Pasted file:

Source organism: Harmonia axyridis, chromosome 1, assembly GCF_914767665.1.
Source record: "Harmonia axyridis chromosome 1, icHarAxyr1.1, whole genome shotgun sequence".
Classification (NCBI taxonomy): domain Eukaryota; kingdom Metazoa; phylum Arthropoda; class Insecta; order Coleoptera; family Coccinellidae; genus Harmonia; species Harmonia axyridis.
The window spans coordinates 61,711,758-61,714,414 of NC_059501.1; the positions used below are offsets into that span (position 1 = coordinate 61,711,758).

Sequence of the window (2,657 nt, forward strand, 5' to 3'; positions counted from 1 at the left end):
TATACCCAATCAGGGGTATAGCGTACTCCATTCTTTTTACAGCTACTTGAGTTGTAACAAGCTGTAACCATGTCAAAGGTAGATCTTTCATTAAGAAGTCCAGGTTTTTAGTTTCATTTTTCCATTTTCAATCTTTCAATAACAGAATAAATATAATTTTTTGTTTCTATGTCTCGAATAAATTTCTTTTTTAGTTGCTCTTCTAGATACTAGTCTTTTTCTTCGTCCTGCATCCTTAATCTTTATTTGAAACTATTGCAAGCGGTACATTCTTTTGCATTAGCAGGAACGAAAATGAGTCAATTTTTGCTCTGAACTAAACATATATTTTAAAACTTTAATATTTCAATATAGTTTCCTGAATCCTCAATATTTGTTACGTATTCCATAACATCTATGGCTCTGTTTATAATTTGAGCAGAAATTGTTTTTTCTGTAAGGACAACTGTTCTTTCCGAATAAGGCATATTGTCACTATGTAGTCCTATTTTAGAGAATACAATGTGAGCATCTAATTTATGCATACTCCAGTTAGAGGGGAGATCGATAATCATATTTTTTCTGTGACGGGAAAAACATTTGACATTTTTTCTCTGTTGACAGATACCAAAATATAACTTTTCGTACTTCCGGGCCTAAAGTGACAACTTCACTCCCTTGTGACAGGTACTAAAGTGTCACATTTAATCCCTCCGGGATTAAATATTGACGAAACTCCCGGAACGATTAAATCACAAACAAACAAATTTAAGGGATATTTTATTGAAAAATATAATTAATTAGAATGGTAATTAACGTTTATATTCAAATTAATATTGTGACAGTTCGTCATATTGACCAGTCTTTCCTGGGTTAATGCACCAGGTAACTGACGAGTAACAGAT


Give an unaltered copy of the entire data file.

Source organism: Harmonia axyridis, chromosome 1, assembly GCF_914767665.1.
Source record: "Harmonia axyridis chromosome 1, icHarAxyr1.1, whole genome shotgun sequence".
Classification (NCBI taxonomy): domain Eukaryota; kingdom Metazoa; phylum Arthropoda; class Insecta; order Coleoptera; family Coccinellidae; genus Harmonia; species Harmonia axyridis.
The window spans coordinates 61,711,758-61,714,414 of NC_059501.1; the positions used below are offsets into that span (position 1 = coordinate 61,711,758).

Sequence of the window (2,657 nt, forward strand, 5' to 3'; positions counted from 1 at the left end):
TATACCCAATCAGGGGTATAGCGTACTCCATTCTTTTTACAGCTACTTGAGTTGTAACAAGCTGTAACCATGTCAAAGGTAGATCTTTCATTAAGAAGTCCAGGTTTTTAGTTTCATTTTTCCATTTTCAATCTTTCAATAACAGAATAAATATAATTTTTTGTTTCTATGTCTCGAATAAATTTCTTTTTTAGTTGCTCTTCTAGATACTAGTCTTTTTCTTCGTCCTGCATCCTTAATCTTTATTTGAAACTATTGCAAGCGGTACATTCTTTTGCATTAGCAGGAACGAAAATGAGTCAATTTTTGCTCTGAACTAAACATATATTTTAAAACTTTAATATTTCAATATAGTTTCCTGAATCCTCAATATTTGTTACGTATTCCATAACATCTATGGCTCTGTTTATAATTTGAGCAGAAATTGTTTTTTCTGTAAGGACAACTGTTCTTTCCGAATAAGGCATATTGTCACTATGTAGTCCTATTTTAGAGAATACAATGTGAGCATCTAATTTATGCATACTCCAGTTAGAGGGGAGATCGATAATCATATTTTTTCTGTGACGGGAAAAACATTTGACATTTTTTCTCTGTTGACAGATACCAAAATATAACTTTTCGTACTTCCGGGCCTAAAGTGACAACTTCACTCCCTTGTGACAGGTACTAAAGTGTCACATTTAATCCCTCCGGGATTAAATATTGACGAAACTCCCGGAACGATTAAATCACAAACAAACAAATTTAAGGGATATTTTATTGAAAAATATAATTAATTAGAATGGTAATTAACGTTTATATTCAAATTAATATTGTGACAGTTCGTCATATTGACCAGTCTTTCCTGGGTTAATGCACCAGGTAACTGACGAGTAACAGAT